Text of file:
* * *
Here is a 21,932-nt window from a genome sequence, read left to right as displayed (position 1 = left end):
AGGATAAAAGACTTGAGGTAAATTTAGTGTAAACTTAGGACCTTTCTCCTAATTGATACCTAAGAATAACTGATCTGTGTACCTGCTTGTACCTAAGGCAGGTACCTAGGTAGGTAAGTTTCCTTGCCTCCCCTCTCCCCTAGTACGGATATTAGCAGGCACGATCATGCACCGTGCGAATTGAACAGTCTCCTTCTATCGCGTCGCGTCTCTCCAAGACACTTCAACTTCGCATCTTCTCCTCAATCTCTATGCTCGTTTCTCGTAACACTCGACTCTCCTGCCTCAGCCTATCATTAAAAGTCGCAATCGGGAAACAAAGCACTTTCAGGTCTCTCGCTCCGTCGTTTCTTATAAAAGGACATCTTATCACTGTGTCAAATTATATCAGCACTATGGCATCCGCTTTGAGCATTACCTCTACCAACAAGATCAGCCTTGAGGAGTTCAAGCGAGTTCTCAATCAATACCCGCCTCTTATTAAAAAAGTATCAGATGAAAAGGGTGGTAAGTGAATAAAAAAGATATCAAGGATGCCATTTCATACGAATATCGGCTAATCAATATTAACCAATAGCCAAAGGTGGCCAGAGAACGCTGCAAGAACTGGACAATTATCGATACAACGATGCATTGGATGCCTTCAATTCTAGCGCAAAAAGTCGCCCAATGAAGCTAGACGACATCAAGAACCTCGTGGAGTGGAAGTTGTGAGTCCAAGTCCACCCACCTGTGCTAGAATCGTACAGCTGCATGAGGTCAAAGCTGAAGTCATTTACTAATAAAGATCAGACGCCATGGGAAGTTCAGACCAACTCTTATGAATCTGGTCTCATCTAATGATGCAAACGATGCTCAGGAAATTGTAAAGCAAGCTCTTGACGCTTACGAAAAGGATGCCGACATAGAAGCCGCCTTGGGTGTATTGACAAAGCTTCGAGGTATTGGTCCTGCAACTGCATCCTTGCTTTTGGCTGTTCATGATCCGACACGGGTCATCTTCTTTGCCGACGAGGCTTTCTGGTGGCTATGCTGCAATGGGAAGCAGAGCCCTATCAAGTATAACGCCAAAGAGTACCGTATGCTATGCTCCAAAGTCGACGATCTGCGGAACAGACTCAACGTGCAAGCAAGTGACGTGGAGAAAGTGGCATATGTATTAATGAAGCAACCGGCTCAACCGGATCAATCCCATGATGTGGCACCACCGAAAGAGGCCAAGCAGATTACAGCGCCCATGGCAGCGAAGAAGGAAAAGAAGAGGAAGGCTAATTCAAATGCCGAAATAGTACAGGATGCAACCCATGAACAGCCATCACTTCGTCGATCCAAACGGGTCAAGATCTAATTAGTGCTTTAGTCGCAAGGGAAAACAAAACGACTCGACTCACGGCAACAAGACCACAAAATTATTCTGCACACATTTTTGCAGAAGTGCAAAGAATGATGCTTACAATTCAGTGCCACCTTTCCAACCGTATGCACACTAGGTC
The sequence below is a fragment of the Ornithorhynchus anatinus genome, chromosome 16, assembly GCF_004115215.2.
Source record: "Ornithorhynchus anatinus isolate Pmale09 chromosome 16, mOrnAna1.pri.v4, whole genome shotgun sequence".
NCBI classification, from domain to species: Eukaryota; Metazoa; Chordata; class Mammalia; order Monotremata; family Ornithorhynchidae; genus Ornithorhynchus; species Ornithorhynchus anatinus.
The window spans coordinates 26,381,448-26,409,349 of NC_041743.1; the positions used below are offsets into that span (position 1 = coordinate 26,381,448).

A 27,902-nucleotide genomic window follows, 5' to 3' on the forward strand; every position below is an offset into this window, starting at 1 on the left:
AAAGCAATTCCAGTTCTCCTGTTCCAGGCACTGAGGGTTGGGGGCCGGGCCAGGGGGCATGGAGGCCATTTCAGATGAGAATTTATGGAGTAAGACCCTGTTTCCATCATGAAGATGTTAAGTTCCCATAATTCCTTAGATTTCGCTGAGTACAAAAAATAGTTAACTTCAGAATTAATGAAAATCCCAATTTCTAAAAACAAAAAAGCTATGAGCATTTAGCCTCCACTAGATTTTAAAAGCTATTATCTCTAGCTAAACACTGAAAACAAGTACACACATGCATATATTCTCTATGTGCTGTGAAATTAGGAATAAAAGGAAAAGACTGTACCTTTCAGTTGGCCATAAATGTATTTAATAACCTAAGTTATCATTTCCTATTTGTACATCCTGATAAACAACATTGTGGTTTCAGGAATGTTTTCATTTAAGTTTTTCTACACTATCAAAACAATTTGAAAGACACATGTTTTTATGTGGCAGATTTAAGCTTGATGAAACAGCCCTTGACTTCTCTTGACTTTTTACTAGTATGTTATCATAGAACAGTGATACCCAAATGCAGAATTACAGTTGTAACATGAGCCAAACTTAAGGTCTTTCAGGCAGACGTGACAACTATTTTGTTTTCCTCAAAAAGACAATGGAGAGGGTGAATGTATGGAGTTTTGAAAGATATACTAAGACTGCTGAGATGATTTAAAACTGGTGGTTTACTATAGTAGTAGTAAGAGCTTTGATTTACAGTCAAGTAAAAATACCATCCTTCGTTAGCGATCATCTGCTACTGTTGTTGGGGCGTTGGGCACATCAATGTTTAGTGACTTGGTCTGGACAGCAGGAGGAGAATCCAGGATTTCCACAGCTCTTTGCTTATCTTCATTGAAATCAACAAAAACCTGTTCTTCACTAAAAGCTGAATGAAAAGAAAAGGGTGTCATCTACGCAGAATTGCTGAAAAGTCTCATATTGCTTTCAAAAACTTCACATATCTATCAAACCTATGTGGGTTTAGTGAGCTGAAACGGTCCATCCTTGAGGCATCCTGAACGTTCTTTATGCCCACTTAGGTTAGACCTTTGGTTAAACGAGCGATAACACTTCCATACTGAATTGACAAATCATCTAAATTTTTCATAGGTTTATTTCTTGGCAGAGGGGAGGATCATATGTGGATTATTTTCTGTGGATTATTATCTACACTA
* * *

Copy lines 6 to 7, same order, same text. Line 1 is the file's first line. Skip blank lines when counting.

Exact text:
The window spans coordinates 26,381,448-26,409,349 of NC_041743.1; the positions used below are offsets into that span (position 1 = coordinate 26,381,448).

A 27,902-nucleotide genomic window follows, 5' to 3' on the forward strand; every position below is an offset into this window, starting at 1 on the left: